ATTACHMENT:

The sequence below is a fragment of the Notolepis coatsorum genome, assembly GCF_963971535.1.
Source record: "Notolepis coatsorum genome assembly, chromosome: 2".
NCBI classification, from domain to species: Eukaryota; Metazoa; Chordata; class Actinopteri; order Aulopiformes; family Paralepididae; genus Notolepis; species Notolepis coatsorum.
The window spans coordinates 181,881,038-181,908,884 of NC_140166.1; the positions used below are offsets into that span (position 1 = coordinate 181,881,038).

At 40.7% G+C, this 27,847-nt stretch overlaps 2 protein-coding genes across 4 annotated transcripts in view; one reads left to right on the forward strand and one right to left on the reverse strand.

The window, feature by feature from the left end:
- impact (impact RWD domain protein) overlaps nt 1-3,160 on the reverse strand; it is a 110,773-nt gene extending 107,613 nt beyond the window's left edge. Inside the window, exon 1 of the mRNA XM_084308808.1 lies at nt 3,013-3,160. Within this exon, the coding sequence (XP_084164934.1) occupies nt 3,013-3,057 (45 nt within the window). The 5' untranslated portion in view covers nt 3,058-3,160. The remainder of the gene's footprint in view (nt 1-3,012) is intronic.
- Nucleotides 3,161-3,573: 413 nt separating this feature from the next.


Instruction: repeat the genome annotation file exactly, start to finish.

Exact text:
The sequence below is a fragment of the Notolepis coatsorum genome, assembly GCF_963971535.1.
Source record: "Notolepis coatsorum genome assembly, chromosome: 2".
NCBI classification, from domain to species: Eukaryota; Metazoa; Chordata; class Actinopteri; order Aulopiformes; family Paralepididae; genus Notolepis; species Notolepis coatsorum.
The window spans coordinates 181,881,038-181,908,884 of NC_140166.1; the positions used below are offsets into that span (position 1 = coordinate 181,881,038).

At 40.7% G+C, this 27,847-nt stretch overlaps 2 protein-coding genes across 4 annotated transcripts in view; one reads left to right on the forward strand and one right to left on the reverse strand.

The window, feature by feature from the left end:
- impact (impact RWD domain protein) overlaps nt 1-3,160 on the reverse strand; it is a 110,773-nt gene extending 107,613 nt beyond the window's left edge. Inside the window, exon 1 of the mRNA XM_084308808.1 lies at nt 3,013-3,160. Within this exon, the coding sequence (XP_084164934.1) occupies nt 3,013-3,057 (45 nt within the window). The 5' untranslated portion in view covers nt 3,058-3,160. The remainder of the gene's footprint in view (nt 1-3,012) is intronic.
- Nucleotides 3,161-3,573: 413 nt separating this feature from the next.